Tax dollars work for water: Legacy Amendment funds will help protect St. Croix River

Recent round of grants will support seven projects in the watershed, reducing runoff and keeping water healthy.




4 minute read

Via the Board of Water and Soil Resources:

The mouth of the Sunrise River where it joins the St. Croix at Wild River State Park. (Greg Seitz/St. Croix 360)

The Minnesota Board of Water and Soil Resources (BWSR) recently announced $12.3 million in grants to improve water quality around the state. The funding is provided by the Clean Water Fund, which gets one-third of the proceeds of a statewide sales tax approved by voters in 2008.

A significant portion of the grants will support projects in the region that drains into the St. Croix River. Some of the projects will benefit lakes and tributaries, while others will directly affect the river.

“Throughout Minnesota, local government staff and private landowners are collaborating with the state to make meaningful progress toward improving water quality,” said John Jaschke, executive director of BWSR. “These grants are a key component in ongoing efforts to keep our water clean and our lakes, rivers and streams healthy.”

The grants for the St. Croix basin total nearly $1.5 million dollars spread across seven projects spread from Pine County in the north to Washington in the south. The work will be done by local watershed districts and local partners.

Little Comfort Lake Phosphorus Reduction Implementation

Comfort Lake-Forest Lake Watershed District

The proposed project addresses phosphorus reductions to Little Comfort Lake, a 36-acre impaired lake that is hydrologically connected to Comfort Lake. While the phosphorus improvements of this project are directly for Little Comfort Lake, it also reduces phosphorus to Comfort Lake. The proposed projects include implementation of a variable height weir to impound water in a large wetland complex,a series of beaver dam analogs along the School Lake outlet channel to Little Comfort Lake,and an in-lake alum treatment. These projects are expected to remove 80 pounds/year of phosphorus loads from the east wetland impoundment, 60pounds/yr of phosphorus from the School Lake outlet channel improvements, and 56 pounds/yr of phosphorus from the in-lake alum treatment.This is a total load reduction of 206 pounds/yr which will achieve the remaining reductions needed for Comfort Lake to be removed from the impaired waters list.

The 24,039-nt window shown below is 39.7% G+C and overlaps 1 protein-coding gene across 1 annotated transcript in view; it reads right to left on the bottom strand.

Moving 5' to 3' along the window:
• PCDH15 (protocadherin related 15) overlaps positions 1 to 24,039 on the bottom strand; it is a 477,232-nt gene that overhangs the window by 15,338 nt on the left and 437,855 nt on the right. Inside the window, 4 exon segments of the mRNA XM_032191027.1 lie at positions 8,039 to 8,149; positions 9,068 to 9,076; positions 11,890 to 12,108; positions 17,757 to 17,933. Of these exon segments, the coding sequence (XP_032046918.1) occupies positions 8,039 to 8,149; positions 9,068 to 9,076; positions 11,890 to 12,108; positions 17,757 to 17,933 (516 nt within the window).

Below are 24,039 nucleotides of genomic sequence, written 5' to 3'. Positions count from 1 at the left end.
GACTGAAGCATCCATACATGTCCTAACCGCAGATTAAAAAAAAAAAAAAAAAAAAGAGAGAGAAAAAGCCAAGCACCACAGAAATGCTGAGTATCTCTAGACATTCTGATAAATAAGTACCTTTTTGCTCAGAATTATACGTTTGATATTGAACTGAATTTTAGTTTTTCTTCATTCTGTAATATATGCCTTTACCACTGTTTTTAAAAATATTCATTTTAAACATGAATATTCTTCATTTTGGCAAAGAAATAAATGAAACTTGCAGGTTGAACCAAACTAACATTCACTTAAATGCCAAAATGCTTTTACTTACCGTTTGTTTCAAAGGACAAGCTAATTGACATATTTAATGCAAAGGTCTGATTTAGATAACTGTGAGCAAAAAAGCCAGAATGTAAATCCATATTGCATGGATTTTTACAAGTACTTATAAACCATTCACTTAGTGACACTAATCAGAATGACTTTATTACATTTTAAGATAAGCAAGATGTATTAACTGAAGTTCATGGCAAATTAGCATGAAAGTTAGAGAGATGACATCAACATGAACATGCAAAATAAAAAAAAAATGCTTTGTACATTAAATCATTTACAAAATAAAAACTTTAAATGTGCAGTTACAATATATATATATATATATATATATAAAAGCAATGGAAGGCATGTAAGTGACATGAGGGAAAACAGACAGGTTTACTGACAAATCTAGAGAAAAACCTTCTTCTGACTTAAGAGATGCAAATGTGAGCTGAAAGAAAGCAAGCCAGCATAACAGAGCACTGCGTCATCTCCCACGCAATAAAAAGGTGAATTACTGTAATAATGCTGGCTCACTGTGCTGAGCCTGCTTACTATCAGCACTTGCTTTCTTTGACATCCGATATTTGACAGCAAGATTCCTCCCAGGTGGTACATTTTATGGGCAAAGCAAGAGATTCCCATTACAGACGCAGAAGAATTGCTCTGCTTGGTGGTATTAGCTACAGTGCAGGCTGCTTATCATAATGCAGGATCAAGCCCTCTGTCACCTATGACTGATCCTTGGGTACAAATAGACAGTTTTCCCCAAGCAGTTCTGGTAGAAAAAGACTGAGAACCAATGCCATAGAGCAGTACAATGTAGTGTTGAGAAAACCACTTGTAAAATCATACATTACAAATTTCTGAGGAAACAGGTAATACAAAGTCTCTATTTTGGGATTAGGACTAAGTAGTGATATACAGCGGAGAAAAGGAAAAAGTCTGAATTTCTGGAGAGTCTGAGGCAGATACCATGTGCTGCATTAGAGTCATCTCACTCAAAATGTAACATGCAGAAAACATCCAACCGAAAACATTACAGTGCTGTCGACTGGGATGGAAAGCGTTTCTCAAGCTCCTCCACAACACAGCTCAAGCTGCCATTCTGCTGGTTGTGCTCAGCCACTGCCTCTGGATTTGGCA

2021 Priority Implementation Targeting Lawrence Creek, Dry Creek,and Direct Drainage to the St. Croix River

Chisago Soil and Water Conservation District

The St. Croix River escarpment has been a focal point for the Chisago Soil and WaterConservation District over the past eight years in a multi-phase targeted plan to reduce phosphorus and sediment loading to the St.Croix River and Lake St. Croix. Through this application, the focal area will be subwatersheds in the rural area, which are upstream of the escarpment,or drain directly to the St. Croix River. Lawrence Creek and an unnamed direct drainage stream are the County’s only listed trout streams and are Regionally Significant Streams for pollution reduction. A minimum of 20 projects will reduce the phosphorus loading by at least 140 pounds/year and sediment loading by at least 140 tons/year.

Bone Lake Northeast Wetland Restoration

Comfort Lake-Forest Lake Watershed District

The Bone and Moody Lake drainage areas are the headwaters of the Comfort Lake-Forest Lake Watershed District northern flow network,and as such, their water quality sets the stage for downstream waters, many of which are impaired. This project proposes to remove accumulated phosphorus-rich sediment from the northern portion of a wetland directly adjacent to Bone Lake that had a history of receiving direct livestock manure runoff from the dairy farm barnyard located on the same wetland. This project is estimated to reduce watershed phosphorus loads to Bone Lake by 15 pounds/yr. Modest phosphorus reductions to Bone Lake are needed to maintain its recent achievement of state water quality standards and remove Bone Lake from the impaired waters list, making this a statewide priority lake.